Connelly, P. A. 2011 ‘Flush with the Past: An Insight into Late Nineteenth-Century Hungate and its Role in Providing a Better Understanding of Urban Development’, International Journal of Historical Archaeology 15, pp.607–616
Davies, P. and Lawrence, S. 1999 An Archaeology of Australia Since 1788
Geismar, Joan H. 1993 ‘Where Is Night Soil? Thoughts on an Urban Privy’, Historical Archaeology 27:2, pp.57-70
Jeffries, Nigel 2006 ‘The Metropolis Local Management Act and the archaeology of sanitary reform in the London Borough of Lambeth 1856–86’, Post-Medieval Archaeology 40:2, pp. 272–290
Knight, David, Vyner, Blaise and Allen, Carol 2012 East Midlands Heritage. An Updated Research Assessment, Agenda, and Strategy and Strategy for the Historic Environment of the East Midlands
Matthews, Keith 1999, ‘Familiarity and contempt: the archaeology of the ‘modern’’, in Sarah Tarlow and Susie West (eds.) 1999 The Familiar Past? Archaeologies of Later Historical Britain, pp. 155-79
Mayne, Alan 2006 ‘Big Notes from a Little Street: Historical Research at Melbourne’s “Little Lon”’, International Journal of Historical Archaeology 10: 4, pp. 317-28
Mayne, Alan and Lawrence, Susan 1999 ‘Ethnographies of place: a new urban research agenda’, Urban History 26:3, pp. 325-48
Mayne, Alan and Murray, Tim (eds.) 2001 The archaeology of urban landscapes. Explorations in Slumland
Murray and Mayne 2003 ‘(Re) Constructing a Lost Community: “Little Lon,” Melbourne, Australia, Historical Archaeology 37:1, 87–101
Nevell, M. 2011 ‘Living in the Industrial City: Housing Quality, Land Ownership and the archaeological Evidence from Industrial Manchester, 1740–1850’, International Journal of Historical Archaeology 15, pp. 594-606.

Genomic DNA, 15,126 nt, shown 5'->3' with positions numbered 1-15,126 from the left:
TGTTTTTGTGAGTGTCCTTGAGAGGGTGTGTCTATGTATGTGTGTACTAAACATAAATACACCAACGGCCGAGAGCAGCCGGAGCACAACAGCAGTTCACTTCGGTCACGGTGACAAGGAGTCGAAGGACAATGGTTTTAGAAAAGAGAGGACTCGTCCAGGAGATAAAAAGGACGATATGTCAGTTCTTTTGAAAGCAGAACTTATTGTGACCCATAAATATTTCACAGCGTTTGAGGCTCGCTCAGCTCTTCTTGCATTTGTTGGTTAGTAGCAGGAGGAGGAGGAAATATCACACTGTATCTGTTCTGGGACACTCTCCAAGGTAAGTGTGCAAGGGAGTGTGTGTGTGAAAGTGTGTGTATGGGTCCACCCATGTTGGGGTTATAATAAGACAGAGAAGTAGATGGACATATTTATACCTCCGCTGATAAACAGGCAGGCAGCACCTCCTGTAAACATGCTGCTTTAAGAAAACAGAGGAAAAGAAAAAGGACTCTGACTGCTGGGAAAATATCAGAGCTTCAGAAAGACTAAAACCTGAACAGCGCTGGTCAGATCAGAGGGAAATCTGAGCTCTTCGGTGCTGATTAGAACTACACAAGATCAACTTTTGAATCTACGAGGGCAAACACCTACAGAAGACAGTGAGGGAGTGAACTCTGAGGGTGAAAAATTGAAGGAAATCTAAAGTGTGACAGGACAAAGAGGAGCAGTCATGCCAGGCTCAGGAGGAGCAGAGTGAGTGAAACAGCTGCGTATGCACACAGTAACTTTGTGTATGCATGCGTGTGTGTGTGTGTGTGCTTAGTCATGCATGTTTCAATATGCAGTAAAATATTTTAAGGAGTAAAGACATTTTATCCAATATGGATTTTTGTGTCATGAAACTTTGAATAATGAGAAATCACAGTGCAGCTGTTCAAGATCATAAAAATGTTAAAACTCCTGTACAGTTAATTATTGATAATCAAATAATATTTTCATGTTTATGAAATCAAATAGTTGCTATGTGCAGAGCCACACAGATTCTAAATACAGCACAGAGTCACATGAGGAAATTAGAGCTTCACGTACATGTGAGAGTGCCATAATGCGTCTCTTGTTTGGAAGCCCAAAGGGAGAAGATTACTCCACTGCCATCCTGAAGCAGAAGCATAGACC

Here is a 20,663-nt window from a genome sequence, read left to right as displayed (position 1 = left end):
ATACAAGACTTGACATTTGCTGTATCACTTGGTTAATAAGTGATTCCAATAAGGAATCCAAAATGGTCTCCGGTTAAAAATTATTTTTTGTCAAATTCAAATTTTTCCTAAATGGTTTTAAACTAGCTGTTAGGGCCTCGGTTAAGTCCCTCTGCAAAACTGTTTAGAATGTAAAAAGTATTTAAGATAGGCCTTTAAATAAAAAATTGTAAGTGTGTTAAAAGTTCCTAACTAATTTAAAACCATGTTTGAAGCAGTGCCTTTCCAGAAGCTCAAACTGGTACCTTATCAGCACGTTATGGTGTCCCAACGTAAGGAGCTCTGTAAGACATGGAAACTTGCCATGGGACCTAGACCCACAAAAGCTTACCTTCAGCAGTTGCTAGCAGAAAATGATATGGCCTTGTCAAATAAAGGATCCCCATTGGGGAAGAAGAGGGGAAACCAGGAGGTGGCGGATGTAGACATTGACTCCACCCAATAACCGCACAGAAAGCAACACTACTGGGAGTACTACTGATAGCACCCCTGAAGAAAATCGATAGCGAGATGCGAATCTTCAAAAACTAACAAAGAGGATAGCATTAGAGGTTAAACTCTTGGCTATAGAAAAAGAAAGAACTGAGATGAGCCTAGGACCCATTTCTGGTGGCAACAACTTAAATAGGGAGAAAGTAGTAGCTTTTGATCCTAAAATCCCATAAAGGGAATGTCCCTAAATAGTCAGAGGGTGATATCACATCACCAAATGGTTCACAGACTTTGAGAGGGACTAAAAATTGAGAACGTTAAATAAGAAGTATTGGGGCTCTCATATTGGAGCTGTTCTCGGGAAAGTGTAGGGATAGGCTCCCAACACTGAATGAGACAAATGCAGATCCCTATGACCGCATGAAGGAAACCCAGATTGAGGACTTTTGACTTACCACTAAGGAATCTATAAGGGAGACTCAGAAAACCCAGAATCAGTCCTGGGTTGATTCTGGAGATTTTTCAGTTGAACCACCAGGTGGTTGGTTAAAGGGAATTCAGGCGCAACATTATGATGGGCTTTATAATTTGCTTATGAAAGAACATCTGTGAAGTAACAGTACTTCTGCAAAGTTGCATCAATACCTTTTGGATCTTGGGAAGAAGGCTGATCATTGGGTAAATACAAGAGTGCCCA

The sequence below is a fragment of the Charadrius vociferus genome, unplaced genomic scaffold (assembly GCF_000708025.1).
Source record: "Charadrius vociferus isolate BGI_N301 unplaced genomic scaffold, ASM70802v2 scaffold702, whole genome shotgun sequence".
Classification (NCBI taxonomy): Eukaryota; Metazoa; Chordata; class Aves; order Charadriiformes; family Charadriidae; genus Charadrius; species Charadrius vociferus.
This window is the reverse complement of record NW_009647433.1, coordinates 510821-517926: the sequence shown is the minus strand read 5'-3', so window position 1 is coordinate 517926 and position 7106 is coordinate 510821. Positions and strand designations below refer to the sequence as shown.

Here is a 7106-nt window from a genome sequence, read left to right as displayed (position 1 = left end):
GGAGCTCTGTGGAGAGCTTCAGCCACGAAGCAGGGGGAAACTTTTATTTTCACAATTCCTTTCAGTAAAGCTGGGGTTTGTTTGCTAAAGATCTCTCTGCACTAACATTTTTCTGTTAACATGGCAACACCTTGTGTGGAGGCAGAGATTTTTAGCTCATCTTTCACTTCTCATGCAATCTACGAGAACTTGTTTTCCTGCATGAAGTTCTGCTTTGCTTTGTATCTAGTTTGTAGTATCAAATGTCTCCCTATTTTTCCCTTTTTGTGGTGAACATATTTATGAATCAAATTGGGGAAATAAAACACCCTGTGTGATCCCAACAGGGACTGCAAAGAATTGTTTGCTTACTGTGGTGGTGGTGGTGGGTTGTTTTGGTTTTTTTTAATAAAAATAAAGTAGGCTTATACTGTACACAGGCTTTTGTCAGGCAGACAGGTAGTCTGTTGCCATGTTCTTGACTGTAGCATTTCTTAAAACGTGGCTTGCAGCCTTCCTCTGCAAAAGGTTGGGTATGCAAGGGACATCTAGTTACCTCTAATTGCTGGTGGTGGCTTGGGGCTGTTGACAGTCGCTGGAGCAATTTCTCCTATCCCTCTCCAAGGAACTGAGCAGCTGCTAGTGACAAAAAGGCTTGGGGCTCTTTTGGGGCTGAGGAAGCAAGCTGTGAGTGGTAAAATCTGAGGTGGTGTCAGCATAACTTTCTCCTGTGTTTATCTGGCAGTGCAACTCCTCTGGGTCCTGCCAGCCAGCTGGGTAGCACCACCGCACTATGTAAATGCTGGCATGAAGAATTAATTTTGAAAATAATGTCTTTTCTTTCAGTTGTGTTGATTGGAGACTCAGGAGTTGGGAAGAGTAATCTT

Owens, Alistair, Jeffries, Nigel, Wehner, Karen, Featherby, Rupert 2010 ‘Fragments of the Modern City: Material Culture and the Rhythms of Everyday Life in Victorian London’, Journal of Victorian Culture 15:2, pp. 212-225
Praetzellis, M., and Praetzellis, A. (eds.) 2009 South Market: Historical Archaeology of 3 San Francisco Neighborhoods. The San Francisco-Oakland Bay Bridge West Approach Project. Volume I, http://www.sonoma.edu/asc/west_approach/
Rimmer, Jayne 2011 ‘People and Their Buildings in the Working-Class Neighborhood of Hungate, York’, International Journal of Historical Archaeology 15: pp. 617–628
Rimmer, Jayne, Connelly, Peter, Rees Jones, Sarah, and Walker, John (eds.) 2011 International Journal of Historical Archaeology: Poverty In Depth: New International Perspectives 15:4
Symonds, James 2011 ‘The Poverty Trap: Or, Why Poverty is Not About the Individual’, International Journal of Historical Archaeology 15:4, pp. 563–571
Wheeler, Kathleen L. (ed.) 2000 Historical Archaeology 34:1 View From the Outhouse: What We Can Learn from the Excavation of Privies
Yamin 2001 Yamin, R. 2001 ‘Introduction: Becoming New York: The Five Points Neighborhood’, Historical Archaeology 35:3, pp. 1-5